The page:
Tony Blair and Gordon Brown joined forces to defend the Government's proposals on university top-up fees yesterday as the first cracks appeared in the rebellion by Labour MPs.
The Chancellor appealed to Labour backbenchers to support the controversial plan after MPs loyal to Mr Blair accused leaders of the revolt of using the issue to try to oust him as Prime Minister in order to replace him with Mr Brown. In his strongest declaration of support for variable fees, Mr Brown told a meeting of East Midlands Labour MPs: "My message to Labour MPs is this: wholeheartedly support the Government proposals, which both promote fairness and give the universities the resources they need."
Last night Mr Blair hailed the scheme as "probably the most progressive university reforms ever presented to Parliament" and "a prime example of the modern path to social justice".
He told a conference organised by the Institute for Public Policy Research: "There is no pain-free option of extending opportunity and building a quality higher education system for the many, not for the few, without someone paying for it. By far the fairest way of paying for it is, I believe, the one we are putting forward."
Insisting there was "no Plan B," the Prime Minister predicted the Government would win the crucial Commons vote on 27 January. "With each day that passes I am more confident we can win this argument and more convinced that it is essential for our country's future that we do win it," he said.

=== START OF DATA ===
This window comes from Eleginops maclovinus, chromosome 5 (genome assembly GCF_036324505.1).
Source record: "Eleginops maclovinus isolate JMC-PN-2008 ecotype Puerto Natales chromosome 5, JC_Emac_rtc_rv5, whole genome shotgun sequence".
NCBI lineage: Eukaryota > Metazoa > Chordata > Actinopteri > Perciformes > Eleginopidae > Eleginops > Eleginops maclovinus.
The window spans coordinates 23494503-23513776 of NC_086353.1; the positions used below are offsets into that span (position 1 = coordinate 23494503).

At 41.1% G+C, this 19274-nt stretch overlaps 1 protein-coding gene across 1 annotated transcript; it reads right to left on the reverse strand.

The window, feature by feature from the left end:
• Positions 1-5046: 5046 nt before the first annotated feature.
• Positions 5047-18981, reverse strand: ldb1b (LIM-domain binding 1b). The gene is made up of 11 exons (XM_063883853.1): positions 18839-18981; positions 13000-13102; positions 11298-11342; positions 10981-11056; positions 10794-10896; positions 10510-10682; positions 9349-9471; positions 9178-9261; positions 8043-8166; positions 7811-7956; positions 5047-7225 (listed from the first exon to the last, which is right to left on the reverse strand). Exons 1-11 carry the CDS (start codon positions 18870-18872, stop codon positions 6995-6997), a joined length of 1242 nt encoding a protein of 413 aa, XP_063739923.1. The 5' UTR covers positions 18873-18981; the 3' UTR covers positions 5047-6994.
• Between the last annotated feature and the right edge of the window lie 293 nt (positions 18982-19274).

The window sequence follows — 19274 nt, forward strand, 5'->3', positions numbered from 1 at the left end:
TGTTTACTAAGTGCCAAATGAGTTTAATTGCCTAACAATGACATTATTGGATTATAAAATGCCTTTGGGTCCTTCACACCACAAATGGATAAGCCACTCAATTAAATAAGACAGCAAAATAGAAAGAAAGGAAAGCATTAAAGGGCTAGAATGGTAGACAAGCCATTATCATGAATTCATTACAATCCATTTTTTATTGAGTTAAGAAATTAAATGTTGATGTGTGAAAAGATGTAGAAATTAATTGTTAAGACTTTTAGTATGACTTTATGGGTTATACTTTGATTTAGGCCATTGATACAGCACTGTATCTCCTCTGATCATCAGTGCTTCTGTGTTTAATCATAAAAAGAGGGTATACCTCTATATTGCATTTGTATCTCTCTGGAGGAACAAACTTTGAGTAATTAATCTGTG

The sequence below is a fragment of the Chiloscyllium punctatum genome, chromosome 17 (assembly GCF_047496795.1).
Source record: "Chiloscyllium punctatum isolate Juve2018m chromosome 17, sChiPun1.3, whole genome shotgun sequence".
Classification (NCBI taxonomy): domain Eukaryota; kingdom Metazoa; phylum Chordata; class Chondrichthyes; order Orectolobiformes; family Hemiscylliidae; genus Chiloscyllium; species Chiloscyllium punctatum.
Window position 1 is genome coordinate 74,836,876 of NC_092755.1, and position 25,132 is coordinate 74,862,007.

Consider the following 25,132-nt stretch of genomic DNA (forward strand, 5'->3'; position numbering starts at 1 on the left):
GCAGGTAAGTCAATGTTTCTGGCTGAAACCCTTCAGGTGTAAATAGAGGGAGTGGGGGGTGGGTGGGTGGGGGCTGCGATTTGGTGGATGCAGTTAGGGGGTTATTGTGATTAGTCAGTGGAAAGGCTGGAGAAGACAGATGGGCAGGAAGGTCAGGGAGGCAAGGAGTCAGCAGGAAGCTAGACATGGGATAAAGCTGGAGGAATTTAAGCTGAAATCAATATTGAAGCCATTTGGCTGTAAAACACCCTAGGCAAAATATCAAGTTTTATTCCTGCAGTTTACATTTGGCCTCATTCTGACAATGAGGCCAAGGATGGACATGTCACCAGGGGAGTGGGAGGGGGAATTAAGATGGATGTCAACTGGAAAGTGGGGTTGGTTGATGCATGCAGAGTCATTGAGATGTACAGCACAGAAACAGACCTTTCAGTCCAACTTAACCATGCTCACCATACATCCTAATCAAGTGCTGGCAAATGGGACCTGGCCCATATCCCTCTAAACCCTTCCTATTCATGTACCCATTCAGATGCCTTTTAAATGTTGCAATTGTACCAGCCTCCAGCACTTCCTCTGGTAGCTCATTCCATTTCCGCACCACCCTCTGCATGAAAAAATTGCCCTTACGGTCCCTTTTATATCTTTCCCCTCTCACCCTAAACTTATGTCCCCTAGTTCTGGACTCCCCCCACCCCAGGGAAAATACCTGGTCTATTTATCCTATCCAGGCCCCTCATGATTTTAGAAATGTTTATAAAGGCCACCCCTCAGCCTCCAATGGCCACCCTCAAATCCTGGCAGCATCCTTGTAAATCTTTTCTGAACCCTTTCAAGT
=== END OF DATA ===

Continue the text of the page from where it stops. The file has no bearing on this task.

At a heated weekly meeting of the Parliamentary Labour Party (PLP) yesterday, there were strong attacks on the former ministers leading the revolt, including Nick Brown and George Mudie, who are close allies of the Chancellor. Government sources claimed that several of the 159 MPs who signed a Commons motion urging a rethink over top-up fees had switched sides and would support the plan, but admitted the result was still "too close to call". One source said: "People are waking up to the fact that this is less about higher education and more about the future of the Prime Minister."